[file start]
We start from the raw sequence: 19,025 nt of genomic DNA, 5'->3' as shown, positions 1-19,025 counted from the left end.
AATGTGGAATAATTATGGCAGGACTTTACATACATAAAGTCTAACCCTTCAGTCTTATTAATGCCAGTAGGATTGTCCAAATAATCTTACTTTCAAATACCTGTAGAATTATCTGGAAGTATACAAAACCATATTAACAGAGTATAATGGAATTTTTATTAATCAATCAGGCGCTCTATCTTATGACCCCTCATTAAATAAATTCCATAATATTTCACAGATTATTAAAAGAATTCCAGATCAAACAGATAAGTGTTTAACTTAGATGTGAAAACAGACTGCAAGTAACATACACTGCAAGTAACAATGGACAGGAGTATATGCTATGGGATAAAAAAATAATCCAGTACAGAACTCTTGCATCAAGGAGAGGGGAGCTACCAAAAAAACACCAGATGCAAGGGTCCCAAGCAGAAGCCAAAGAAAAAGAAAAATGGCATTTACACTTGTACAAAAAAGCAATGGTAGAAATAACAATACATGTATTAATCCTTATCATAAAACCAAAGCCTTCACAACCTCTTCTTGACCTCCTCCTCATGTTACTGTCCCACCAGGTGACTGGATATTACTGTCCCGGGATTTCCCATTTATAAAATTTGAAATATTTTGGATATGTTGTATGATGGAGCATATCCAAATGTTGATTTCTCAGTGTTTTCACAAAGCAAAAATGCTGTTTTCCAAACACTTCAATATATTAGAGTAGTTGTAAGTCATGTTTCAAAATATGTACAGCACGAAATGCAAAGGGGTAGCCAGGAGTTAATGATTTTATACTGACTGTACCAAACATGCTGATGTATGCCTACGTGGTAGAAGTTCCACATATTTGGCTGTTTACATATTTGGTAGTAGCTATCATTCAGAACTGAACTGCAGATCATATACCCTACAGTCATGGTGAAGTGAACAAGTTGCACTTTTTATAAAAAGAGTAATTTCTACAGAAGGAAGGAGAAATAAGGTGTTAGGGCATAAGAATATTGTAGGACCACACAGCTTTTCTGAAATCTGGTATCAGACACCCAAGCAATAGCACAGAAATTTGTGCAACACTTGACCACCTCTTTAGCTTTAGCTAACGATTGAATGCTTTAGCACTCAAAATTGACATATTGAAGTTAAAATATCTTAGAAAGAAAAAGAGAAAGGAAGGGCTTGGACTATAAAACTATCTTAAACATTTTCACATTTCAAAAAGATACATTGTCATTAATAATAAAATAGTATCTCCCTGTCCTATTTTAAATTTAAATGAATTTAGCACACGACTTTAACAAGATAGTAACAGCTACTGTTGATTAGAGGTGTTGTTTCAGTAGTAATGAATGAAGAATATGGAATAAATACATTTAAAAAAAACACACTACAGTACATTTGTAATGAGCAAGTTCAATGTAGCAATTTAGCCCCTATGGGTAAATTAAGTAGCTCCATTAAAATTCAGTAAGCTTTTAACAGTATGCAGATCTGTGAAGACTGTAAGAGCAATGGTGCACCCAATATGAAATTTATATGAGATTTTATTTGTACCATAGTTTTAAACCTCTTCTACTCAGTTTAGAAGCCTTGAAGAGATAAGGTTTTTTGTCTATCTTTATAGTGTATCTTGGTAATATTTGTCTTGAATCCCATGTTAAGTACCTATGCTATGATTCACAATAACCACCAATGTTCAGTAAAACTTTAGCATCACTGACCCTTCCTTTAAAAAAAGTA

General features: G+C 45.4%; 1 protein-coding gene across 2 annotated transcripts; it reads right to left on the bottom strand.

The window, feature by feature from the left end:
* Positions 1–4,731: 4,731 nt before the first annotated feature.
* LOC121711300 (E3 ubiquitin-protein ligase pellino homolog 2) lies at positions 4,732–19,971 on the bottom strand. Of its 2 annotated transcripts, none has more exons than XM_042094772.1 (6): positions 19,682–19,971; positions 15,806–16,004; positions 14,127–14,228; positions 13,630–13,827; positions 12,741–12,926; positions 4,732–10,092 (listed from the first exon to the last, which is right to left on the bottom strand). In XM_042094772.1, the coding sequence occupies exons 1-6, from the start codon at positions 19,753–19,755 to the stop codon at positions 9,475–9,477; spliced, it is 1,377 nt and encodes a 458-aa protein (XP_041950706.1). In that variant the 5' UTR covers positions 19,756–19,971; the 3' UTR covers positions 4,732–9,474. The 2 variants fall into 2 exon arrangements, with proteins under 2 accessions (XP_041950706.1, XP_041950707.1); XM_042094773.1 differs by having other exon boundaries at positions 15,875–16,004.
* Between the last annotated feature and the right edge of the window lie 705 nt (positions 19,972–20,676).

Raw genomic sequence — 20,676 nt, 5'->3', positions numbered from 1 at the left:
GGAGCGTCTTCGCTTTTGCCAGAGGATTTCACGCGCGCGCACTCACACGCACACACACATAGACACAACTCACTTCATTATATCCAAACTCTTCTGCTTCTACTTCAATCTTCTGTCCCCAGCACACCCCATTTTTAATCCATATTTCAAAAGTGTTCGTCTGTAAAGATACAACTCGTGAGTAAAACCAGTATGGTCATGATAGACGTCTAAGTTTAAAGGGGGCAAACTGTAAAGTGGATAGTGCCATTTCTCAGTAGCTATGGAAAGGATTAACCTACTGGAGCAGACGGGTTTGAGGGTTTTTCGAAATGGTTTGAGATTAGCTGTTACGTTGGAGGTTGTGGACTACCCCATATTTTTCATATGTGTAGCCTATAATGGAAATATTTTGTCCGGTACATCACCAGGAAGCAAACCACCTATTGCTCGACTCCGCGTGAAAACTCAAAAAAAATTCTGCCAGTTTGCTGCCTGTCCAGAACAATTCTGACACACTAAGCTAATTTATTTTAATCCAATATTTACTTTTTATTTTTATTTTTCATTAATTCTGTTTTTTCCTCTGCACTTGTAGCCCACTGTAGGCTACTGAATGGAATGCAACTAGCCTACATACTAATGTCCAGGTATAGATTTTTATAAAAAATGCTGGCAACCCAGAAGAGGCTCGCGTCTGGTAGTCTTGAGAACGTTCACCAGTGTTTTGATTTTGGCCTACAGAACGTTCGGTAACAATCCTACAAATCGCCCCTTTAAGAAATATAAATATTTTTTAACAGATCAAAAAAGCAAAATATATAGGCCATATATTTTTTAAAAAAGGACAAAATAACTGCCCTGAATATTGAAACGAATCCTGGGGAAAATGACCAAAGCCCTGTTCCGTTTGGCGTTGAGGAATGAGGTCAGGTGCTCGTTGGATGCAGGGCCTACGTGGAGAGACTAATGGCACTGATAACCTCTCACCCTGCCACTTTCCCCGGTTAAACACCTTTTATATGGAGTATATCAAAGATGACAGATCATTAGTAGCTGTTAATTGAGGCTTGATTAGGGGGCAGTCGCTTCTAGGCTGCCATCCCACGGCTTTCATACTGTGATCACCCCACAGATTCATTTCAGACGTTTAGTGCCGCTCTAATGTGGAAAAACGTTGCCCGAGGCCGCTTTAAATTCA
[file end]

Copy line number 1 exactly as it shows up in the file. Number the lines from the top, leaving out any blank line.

We start from the raw sequence: 19,025 nt of genomic DNA, 5'->3' as shown, positions 1-19,025 counted from the left end.